On this table, you can see pieces of cloth, a sewing machine, a lot of love, and passion you in one of the houses located in the German capital, Berlin, where Darin, 11 years old, sits along with her little sister Ferial, 7 years old, and her brother Nidal, 9 years old.
Three hundred masks have been made since the moment at which Darin’s family, who fled to Germany from Syria, have decided to sew face masks and distribute them for free to everyone who needs them.
Her father helped them a lot in reaching this figure as he works as a tailor and has a great experience in this field.
Although Germany is heading towards lifting the lockdown due to the gradual spread of the coronavirus, it will keep the measures of wearing face masks in public transport in place to prevent the relapse of the infection.
So Darin’s family decided to continue their work of making protective face masks that have become part of their daily routine during the in-home quarantine.
“The mission of the three siblings is not easy in this process,” explains Darin to Tiny Hand. After their father cuts the large piece of cloth into small pieces, they clean them from the untrimmed string ends and then insert the rubber string into them. Afterward, their father starts sewing them into the final shape of the mask.
It seems that the sound of this sewing machine was heard by their German neighbors, particularly their neighbor on the fourth floor, who brought them a piece of cloth and asked them to sew a face mask for her, and this is what they did for her.
The residents of the building had their share of these face masks that the children distributed to them, especially their German neighbor who is a very old man!
This old aged-neighbor to the Syrian family did not have such an amicable relationship with them; he would look at them angrily whenever he met with them on the stairs. “However, all that has changed when they granted him a face mask,” Nidal told Tiny Hand.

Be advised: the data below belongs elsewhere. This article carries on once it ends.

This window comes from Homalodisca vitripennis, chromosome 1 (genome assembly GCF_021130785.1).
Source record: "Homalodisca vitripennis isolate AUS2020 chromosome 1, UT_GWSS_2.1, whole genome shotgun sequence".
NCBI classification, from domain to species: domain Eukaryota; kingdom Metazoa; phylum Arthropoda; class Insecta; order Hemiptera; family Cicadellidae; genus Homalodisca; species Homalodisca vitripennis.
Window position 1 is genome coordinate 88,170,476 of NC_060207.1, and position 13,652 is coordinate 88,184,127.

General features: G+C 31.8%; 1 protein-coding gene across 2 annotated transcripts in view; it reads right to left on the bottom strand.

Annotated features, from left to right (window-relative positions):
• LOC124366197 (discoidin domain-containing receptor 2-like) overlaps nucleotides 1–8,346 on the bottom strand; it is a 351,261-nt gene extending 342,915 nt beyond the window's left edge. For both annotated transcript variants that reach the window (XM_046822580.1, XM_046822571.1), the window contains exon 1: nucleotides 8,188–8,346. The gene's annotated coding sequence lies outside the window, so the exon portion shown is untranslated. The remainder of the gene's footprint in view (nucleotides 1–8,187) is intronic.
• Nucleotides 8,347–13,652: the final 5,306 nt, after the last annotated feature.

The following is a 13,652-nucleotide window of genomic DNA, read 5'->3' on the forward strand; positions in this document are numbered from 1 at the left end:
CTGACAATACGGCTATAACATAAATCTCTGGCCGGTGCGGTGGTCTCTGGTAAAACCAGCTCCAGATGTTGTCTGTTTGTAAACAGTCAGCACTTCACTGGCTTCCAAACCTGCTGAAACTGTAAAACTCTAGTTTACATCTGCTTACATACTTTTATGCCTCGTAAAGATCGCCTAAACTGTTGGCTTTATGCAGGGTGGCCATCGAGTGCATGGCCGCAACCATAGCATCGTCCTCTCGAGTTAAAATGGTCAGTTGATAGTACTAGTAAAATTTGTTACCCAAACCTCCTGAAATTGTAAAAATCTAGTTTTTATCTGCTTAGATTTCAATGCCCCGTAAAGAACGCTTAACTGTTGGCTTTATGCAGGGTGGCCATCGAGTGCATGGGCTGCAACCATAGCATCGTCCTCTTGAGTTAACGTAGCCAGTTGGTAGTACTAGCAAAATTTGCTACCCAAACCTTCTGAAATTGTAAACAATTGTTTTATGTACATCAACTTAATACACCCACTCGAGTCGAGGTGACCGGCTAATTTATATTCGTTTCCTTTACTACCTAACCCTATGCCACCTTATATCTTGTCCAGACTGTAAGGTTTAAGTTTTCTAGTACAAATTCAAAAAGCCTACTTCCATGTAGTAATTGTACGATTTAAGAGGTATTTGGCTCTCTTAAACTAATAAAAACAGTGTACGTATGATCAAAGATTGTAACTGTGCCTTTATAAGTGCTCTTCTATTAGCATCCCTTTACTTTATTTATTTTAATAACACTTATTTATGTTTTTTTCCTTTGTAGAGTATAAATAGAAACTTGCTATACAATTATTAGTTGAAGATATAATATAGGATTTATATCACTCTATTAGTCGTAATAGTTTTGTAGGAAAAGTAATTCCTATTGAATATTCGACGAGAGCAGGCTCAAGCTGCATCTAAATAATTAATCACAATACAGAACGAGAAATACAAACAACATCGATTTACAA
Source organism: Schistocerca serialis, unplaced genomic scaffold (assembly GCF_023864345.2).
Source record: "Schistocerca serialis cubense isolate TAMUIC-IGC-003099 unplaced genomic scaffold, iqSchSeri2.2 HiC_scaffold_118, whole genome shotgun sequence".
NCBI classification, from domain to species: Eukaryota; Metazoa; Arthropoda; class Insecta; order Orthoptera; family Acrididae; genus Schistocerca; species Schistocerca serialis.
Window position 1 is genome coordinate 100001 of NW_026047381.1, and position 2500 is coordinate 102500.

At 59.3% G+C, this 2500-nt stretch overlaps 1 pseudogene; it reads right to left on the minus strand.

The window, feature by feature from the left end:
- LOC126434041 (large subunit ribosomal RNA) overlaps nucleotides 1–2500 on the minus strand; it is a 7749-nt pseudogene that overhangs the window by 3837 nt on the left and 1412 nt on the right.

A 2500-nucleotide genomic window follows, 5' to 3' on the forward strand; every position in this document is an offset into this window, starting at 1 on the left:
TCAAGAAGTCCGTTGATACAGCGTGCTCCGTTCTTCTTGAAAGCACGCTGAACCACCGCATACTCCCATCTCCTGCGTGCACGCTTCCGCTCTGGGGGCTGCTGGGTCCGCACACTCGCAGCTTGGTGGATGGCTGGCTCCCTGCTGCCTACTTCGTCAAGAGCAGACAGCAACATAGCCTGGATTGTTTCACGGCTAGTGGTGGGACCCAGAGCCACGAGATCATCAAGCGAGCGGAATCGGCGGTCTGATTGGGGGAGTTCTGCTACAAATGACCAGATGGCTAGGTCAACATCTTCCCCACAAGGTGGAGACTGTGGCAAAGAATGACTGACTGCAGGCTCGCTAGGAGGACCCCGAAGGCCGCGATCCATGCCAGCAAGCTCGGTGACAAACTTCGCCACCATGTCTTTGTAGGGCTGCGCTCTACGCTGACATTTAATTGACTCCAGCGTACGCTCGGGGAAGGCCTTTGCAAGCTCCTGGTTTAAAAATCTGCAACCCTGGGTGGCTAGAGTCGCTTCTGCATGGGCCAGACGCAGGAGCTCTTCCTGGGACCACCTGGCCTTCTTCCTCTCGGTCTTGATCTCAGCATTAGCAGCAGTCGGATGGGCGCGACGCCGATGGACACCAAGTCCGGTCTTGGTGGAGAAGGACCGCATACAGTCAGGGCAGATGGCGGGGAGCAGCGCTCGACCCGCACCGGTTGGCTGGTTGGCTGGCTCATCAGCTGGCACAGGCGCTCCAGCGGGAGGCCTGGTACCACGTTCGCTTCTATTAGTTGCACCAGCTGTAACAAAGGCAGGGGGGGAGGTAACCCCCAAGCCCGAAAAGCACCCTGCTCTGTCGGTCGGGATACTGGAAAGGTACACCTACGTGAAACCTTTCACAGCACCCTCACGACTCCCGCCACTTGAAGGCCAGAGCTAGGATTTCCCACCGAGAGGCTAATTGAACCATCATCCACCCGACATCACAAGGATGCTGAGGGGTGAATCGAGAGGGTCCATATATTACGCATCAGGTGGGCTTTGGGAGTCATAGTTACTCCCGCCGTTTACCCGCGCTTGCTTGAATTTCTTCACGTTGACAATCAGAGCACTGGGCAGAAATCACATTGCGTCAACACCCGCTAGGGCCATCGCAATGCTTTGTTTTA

The three siblings, Darin, Nidal, and Ferial, did not expect that a face mask gift would totally change the way their German neighbor treats them. Nidal pointed out, “His angry looks have turned into a loving greeting with chocolate bars, which he presents to the Syrian children.”
The man was astonished by their behavior, especially that he is one of the elderly citizens who is one of many elderly people that have been recommended by the German government not to leave their houses.
The Syrian family offered to bring what he needed from the supermarket. But what matters most to children now is that this “amazing mask” brought them closer to their German neighbor. Not only that, they feel happy because they “give masks to every person who cannot buy or get them,” says Ferial, the youngest of her siblings.
In a country like Germany where nearly 3,000 people have died of infection with the coronavirus, little Ferial is afraid of “death” and is eager to save the country from this pandemic.
Now the work is over today and each of the three children started to do their daily activities, studying their lessons via Skype, playing together, and helping their mother.
They are always looking forward to that moment when they are told they can leave the house and return to the life they created in Germany after they left their home country, Syria, 5 years ago.
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